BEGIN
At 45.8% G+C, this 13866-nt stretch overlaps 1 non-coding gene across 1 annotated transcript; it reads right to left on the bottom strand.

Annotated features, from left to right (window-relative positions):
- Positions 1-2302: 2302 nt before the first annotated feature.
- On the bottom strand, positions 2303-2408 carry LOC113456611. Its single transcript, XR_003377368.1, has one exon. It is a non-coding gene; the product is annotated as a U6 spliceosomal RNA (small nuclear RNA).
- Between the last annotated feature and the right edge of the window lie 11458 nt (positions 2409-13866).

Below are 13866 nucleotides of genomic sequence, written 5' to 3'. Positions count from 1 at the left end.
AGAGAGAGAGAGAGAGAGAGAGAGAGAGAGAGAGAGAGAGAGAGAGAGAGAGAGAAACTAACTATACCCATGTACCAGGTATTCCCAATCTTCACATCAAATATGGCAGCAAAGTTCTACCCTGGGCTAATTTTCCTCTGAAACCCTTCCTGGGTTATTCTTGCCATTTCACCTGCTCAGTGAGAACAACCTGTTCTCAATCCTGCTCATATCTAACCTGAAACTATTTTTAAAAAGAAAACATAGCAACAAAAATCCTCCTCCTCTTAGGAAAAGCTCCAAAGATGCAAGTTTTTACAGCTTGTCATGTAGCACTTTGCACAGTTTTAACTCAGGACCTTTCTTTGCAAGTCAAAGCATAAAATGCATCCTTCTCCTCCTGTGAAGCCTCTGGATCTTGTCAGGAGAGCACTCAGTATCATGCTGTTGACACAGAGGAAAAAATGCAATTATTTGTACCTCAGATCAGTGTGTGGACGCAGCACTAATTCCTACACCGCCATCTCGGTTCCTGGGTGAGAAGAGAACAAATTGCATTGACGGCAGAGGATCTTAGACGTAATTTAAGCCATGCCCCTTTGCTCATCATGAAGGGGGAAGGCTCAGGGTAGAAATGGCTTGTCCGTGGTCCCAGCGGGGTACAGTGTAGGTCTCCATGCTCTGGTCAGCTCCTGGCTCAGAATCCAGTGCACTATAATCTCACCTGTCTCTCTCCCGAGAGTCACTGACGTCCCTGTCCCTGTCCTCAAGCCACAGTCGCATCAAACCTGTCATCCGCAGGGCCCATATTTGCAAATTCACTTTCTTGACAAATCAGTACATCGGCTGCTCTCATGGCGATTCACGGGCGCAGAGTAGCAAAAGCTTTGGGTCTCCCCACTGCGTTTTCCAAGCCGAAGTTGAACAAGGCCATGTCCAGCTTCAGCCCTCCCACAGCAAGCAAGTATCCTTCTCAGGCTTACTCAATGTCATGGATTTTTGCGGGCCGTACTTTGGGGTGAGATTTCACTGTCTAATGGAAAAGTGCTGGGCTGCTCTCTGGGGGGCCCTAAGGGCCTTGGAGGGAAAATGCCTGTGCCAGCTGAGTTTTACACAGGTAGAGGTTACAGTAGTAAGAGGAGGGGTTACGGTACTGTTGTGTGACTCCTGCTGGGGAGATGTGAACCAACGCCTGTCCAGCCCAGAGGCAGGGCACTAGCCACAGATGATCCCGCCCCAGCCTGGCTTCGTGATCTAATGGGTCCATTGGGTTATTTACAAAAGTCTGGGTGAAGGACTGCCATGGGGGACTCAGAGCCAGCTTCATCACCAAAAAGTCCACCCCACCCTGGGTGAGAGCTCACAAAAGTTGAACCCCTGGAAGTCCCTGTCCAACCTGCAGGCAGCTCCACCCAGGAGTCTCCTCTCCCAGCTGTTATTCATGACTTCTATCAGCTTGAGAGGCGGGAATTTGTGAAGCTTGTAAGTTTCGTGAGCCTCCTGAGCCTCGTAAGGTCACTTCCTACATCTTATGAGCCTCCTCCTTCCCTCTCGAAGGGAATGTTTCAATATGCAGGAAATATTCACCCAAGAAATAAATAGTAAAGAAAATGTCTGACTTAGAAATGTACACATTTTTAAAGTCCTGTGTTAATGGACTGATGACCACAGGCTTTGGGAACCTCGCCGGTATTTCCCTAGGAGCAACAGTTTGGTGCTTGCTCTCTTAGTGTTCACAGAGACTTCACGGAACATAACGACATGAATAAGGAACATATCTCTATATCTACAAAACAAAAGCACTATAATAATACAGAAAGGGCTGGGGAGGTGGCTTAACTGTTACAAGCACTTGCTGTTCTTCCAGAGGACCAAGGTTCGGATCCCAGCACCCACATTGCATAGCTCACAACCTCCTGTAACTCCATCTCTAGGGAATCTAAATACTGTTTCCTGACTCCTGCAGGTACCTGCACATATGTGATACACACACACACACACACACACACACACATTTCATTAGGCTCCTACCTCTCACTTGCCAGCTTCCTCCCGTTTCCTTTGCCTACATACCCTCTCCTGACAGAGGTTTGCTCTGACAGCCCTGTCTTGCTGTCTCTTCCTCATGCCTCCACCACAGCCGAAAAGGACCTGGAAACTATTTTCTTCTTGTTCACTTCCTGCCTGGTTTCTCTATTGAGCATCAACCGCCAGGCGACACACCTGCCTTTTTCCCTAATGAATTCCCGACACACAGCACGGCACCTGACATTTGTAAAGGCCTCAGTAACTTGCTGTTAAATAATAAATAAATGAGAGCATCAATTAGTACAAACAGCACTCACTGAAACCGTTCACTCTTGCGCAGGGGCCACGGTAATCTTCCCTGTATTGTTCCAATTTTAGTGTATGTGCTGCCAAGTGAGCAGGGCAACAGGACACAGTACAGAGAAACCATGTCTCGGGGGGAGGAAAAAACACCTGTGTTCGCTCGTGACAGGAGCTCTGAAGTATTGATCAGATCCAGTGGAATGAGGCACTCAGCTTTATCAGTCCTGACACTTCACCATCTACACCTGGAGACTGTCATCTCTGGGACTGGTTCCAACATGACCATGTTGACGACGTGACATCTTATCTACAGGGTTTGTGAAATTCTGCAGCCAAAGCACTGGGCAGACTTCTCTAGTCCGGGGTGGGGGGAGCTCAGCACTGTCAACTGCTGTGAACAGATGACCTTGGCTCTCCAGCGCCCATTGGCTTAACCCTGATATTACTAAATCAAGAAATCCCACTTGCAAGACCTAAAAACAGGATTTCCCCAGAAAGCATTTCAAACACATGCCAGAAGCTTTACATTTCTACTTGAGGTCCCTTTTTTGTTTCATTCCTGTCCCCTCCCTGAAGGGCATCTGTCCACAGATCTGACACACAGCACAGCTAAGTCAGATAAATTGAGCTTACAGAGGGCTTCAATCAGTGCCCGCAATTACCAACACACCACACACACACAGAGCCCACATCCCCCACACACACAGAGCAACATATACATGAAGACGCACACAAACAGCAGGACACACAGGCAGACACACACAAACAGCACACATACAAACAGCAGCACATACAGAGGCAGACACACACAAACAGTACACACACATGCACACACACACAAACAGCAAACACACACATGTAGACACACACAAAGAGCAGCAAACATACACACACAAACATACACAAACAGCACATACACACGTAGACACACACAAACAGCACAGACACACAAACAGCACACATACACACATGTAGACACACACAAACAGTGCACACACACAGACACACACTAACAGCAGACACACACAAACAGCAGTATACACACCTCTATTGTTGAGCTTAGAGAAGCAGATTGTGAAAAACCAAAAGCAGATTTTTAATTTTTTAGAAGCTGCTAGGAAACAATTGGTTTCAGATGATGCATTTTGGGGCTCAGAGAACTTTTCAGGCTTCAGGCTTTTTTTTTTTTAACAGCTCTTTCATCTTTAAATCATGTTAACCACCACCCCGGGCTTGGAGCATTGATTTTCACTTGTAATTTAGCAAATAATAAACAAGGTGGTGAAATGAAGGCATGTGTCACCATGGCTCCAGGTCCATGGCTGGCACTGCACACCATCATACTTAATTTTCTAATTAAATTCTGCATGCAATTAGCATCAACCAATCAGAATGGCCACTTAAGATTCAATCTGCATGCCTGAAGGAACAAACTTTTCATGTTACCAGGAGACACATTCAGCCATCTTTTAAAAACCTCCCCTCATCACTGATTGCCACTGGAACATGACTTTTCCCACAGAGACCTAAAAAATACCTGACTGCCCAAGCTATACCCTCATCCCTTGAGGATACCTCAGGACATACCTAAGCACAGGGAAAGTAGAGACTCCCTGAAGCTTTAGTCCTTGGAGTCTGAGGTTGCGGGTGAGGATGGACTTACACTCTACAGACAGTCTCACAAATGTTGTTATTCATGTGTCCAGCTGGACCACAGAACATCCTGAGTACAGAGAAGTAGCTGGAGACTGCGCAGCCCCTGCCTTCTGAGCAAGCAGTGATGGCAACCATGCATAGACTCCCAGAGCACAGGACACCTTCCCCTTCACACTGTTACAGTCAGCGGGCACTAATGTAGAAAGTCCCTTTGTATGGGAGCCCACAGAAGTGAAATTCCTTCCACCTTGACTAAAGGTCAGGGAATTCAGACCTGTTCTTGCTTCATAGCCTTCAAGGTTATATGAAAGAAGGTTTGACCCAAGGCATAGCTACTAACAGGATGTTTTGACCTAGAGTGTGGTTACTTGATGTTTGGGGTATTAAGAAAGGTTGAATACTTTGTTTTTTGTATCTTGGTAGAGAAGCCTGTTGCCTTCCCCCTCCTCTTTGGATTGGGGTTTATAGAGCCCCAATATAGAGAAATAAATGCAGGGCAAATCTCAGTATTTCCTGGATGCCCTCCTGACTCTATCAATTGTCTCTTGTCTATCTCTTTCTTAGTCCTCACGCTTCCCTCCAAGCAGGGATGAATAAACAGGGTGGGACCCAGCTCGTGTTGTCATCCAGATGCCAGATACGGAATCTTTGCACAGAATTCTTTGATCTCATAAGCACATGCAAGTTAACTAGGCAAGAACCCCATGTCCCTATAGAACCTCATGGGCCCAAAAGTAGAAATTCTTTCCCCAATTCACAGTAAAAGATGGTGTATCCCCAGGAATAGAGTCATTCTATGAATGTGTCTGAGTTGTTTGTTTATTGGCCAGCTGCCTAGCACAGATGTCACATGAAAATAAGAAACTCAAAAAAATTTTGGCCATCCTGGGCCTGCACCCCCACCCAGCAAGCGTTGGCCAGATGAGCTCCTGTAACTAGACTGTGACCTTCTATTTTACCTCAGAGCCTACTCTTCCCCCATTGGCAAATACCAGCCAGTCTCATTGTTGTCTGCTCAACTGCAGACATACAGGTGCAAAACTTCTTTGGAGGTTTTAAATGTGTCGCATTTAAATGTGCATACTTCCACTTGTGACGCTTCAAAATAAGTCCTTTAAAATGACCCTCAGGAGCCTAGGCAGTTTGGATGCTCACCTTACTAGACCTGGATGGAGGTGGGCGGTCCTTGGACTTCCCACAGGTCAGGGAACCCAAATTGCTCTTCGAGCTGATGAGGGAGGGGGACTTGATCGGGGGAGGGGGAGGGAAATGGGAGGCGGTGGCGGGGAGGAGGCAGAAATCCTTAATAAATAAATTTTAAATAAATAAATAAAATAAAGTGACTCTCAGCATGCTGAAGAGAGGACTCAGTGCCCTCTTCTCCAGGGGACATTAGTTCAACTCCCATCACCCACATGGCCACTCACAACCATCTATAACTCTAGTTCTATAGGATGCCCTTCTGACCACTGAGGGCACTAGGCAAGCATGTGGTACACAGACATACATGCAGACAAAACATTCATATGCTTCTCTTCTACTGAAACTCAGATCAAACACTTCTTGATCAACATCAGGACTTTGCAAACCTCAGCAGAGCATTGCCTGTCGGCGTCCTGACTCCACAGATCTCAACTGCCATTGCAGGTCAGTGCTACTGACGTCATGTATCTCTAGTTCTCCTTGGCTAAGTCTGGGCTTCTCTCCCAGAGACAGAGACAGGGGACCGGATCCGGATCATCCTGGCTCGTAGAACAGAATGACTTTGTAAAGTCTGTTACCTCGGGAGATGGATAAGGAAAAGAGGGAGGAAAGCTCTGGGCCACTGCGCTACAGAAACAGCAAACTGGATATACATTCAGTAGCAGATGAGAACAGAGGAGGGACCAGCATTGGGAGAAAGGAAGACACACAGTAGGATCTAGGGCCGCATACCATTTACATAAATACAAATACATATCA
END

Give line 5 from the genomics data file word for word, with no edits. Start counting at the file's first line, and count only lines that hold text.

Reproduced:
- Between the last annotated feature and the right edge of the window lie 11458 nt (positions 2409-13866).